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Growing Calanthe Rosea and Calanthe Vestita Orchids
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The annual cycle begins in January when my greenhouse is full of flowering Calanthe orchids. With flowers in full bloom, the bulbs are dormant at that time, but new growth will emerge soon. I give them a good soaking and let them sit a few weeks. It seems to wake them up.
The next step comes in late February or early March. I take all the bulbs out of the pots, remove the potting mix, trim some of the roots off, and rinse them off. In this picture, I have one tray of Calanthe roseas (lower left) and four trays of Calanthe vestitas.
Next, I give them a bath for an hour or so in water with some Super Thrive in it, then back on the trays for a final rinse. At this point, it's time to sort them. In this picture, I've divided them according to size, age, and number and quality of new growths appearing.
I pot Calanthe bulbs in Pro-Mix BX, with plastic peanuts in the bottom of the pot. As shown in this picture, I like to lean the bulbs against one edge of the pot, with the new growth facing outward and situated with the bottom of the new growth right around soil level. This makes it easier to keep the new growth a little moist while it is developing, before it has roots. When the roots emerge, they are in potting mix right away.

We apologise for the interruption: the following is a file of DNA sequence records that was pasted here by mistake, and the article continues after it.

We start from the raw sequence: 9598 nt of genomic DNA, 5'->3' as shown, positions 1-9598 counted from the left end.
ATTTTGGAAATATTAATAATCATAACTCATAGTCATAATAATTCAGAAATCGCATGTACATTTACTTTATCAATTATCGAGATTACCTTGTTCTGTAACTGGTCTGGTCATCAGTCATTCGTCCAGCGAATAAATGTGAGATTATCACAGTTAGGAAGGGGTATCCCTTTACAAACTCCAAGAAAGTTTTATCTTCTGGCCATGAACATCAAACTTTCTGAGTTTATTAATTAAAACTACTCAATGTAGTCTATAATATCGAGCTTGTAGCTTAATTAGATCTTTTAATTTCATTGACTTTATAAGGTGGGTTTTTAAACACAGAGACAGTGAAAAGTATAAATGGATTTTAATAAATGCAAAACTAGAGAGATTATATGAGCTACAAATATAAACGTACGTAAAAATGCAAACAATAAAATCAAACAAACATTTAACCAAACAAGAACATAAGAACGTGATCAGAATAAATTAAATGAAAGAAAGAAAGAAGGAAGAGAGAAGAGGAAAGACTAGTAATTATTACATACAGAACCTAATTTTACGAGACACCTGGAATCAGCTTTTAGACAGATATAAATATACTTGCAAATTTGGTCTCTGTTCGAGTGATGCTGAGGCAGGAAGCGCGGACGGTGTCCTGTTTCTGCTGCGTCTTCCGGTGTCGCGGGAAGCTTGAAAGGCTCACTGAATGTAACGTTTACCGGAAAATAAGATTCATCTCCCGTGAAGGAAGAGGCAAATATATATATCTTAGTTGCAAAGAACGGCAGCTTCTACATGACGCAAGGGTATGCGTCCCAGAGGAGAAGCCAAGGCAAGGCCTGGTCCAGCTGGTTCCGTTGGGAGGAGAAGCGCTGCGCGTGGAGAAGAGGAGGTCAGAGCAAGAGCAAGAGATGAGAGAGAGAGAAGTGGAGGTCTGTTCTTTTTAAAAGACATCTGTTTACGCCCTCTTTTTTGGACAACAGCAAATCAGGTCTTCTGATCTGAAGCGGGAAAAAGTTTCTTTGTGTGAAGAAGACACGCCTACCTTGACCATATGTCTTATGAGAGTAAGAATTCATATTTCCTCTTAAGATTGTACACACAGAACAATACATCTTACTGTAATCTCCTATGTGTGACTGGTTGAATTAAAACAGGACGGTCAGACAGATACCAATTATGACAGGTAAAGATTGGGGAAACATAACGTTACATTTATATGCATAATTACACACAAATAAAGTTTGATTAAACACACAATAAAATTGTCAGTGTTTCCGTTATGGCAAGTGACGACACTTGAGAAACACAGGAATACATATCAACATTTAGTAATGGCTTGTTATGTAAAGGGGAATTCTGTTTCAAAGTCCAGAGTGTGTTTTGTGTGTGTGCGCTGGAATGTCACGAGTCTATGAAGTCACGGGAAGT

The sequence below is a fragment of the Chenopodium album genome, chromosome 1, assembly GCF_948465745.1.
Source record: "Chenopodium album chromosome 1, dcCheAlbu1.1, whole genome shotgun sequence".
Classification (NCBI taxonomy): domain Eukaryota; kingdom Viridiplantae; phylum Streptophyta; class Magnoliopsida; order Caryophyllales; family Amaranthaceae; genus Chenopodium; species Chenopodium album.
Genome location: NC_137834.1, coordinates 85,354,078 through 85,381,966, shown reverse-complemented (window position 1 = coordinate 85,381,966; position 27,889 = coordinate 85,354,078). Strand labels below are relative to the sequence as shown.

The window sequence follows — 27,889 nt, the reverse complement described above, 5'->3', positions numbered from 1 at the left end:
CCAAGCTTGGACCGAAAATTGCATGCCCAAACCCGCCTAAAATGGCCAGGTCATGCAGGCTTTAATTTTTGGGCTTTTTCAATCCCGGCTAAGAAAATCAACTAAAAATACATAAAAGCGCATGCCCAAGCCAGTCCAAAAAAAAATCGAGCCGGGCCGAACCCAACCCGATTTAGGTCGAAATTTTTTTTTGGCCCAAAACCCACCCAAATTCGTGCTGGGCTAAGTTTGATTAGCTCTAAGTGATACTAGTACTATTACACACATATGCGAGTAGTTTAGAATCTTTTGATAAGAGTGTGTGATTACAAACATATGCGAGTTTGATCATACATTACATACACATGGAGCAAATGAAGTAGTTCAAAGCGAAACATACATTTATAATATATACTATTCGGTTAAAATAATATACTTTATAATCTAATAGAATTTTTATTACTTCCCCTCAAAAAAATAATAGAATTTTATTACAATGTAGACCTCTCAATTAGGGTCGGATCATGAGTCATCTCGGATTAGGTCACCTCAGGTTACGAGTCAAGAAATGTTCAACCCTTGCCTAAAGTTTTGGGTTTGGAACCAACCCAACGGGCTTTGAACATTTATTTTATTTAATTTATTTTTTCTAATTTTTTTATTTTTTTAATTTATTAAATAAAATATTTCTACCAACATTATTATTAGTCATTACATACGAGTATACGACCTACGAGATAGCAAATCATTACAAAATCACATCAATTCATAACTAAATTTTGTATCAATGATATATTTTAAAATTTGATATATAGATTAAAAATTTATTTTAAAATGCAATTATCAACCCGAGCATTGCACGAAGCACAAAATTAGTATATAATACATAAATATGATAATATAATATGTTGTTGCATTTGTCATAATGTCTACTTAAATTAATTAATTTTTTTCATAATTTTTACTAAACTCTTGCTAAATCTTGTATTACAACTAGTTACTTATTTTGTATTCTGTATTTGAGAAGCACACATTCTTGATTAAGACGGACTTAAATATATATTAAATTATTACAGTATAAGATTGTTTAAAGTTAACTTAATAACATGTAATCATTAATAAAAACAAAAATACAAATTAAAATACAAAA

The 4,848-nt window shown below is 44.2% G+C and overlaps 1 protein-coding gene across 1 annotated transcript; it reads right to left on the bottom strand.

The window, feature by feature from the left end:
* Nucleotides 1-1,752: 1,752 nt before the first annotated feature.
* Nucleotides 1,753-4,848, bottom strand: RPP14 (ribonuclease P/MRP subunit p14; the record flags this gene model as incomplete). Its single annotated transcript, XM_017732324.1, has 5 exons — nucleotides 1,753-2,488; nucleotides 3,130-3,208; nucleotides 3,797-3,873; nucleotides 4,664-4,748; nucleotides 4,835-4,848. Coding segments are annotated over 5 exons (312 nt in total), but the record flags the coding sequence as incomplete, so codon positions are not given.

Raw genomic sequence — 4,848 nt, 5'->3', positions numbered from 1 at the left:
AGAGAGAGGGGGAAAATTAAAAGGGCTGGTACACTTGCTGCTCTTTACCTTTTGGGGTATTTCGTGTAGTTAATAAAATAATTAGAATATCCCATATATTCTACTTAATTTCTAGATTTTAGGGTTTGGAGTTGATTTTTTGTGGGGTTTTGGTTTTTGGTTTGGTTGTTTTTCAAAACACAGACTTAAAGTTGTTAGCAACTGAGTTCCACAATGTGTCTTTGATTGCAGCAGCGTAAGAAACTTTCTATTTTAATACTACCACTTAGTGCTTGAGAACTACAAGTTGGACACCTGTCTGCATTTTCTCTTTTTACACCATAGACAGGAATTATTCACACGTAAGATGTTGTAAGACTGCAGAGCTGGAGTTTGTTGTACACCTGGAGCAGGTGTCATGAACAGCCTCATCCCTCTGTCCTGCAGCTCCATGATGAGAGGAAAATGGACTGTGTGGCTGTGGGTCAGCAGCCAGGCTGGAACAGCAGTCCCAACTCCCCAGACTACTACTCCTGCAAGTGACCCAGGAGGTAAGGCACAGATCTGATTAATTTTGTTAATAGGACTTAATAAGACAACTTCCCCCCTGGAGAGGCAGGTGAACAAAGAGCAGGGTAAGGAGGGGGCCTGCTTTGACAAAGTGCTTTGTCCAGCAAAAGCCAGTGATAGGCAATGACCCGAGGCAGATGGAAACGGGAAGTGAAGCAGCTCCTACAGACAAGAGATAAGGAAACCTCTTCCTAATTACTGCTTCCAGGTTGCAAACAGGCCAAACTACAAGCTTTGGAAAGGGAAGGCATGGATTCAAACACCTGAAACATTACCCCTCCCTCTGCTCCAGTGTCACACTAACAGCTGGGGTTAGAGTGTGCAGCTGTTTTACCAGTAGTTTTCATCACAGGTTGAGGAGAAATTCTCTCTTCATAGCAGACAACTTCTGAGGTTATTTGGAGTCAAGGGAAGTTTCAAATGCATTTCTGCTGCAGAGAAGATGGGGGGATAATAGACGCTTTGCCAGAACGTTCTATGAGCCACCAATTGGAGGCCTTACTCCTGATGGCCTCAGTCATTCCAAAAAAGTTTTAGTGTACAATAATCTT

Once I work my way down to bulbs that really aren't worth putting in a pot, but are too good to just toss, I just put some potting mix in a tray, arrange the bulbs in there, sprinkle on some more mix, and they're set to go. I get quite a few good bulbs from these colony trays each year.
By Fall, the leaves are starting to go by the wayside. It's time to cut off the water supply, cut away dead leaves, and wait for flower spikes.
The basics, by season:
Winter, flowers on: Leave the bulbs alone. The flowers will grow toward light. Only very light and infrequent watering to keep the soil from becoming completely dessicated. Though these orchids are tropical, mine endure temperatures near freezing every year with no ill effects. One year, a cold snap took me by surprise, and I discovered what happens when flowering Calanthes are subjected to temperatures in the high 20s for a few hours. What happens is, the flowers turn sky-blue for an hour or so, then die. The bulbs were unaffected, and new growth was normal that year.
Early Spring, starting new growths: After repotting, I keep the soil under the new growths slightly moist until the growths are established, meaning they have roots and the leaves are starting to open.
Late Spring through Summer, growing new bulbs: Once the new growths are established, I water them heavily every few days. I let them almost dry out in between, but not quite. Once a week, they get 20-20-20 liquid fertilizer w/minors, Super Thrive, and sometimes Epsom salts. I've found that they can tolerate any light condition from 50% shade to almost full Florida sun, and can tolerate temperatures up to about 98-100. Learning what happens beyond 100 degrees cost me about 160 bulbs one time, so I recommend that you not try that.
Late Summer through Fall, winding down: Around the end of Summer, I start cutting back on the watering schedule, and allowing the pots to dry out more between waterings. I start fertilizing only every other week, and switch to a bloom-enhancing mix. Once I see the leaves start to turn yellow and brown, I cease watering entirely for a month. I cut off leaves as they turn. Once the flower spikes start to emerge, I'll go to the Winter care routine above, and it all starts over again.
Punta Gorda, Florida · 941-628-5177